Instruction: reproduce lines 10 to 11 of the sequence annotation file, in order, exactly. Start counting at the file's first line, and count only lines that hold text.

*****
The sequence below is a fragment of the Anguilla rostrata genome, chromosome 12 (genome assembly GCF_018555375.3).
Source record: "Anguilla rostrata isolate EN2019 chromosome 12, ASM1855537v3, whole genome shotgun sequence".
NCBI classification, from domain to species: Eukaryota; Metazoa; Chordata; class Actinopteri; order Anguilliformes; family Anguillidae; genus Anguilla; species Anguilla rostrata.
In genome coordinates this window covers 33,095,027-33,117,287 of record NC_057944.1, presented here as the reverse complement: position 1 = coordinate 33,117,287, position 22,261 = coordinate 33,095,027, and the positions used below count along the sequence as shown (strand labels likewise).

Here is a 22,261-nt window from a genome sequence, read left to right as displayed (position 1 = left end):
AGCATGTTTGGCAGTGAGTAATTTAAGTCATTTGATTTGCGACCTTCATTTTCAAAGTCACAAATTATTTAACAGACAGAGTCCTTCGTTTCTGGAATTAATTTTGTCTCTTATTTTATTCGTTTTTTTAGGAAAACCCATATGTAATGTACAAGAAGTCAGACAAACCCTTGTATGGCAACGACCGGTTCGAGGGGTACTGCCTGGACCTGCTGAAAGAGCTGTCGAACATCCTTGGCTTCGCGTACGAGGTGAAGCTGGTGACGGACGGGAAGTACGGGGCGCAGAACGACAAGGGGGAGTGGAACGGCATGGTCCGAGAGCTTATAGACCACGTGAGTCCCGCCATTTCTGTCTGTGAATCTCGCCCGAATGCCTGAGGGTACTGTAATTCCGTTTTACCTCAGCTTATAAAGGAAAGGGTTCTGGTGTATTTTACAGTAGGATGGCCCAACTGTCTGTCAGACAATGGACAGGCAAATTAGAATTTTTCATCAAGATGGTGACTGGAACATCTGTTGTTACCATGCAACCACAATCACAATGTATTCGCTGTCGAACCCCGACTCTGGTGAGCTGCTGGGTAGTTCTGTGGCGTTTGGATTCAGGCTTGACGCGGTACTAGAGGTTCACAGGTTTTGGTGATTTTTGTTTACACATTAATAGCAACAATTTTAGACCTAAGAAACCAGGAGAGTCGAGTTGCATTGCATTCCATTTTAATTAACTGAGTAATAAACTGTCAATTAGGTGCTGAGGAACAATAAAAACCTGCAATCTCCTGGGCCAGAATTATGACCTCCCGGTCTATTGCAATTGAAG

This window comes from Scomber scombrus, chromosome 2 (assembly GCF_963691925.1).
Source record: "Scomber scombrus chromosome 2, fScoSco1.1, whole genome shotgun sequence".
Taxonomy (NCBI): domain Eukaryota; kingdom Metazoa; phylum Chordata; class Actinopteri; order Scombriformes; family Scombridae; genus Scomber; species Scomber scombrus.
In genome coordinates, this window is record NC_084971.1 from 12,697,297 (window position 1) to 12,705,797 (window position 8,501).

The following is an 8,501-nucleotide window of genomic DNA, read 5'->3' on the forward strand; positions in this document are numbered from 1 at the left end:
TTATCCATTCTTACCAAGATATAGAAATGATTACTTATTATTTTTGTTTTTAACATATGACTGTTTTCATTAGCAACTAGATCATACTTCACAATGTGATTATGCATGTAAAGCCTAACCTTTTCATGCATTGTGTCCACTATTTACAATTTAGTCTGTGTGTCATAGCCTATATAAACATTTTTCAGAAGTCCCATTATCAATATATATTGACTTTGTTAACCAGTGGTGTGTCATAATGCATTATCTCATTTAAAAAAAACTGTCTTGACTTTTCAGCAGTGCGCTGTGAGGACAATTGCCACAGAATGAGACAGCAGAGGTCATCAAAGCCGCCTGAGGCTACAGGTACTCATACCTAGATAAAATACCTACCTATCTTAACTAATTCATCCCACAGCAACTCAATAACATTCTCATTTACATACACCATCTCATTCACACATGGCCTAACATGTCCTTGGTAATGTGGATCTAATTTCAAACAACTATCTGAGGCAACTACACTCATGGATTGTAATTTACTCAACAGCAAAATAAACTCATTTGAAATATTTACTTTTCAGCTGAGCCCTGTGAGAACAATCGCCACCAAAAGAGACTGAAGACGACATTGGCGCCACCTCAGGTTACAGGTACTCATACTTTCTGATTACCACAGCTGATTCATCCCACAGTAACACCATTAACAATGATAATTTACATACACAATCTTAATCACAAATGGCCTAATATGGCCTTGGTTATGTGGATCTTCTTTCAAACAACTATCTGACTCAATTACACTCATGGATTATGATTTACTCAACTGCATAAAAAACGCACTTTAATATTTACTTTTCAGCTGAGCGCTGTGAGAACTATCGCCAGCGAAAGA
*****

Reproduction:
In genome coordinates, this window is record NC_084971.1 from 12,697,297 (window position 1) to 12,705,797 (window position 8,501).

The following is an 8,501-nucleotide window of genomic DNA, read 5'->3' on the forward strand; positions in this document are numbered from 1 at the left end: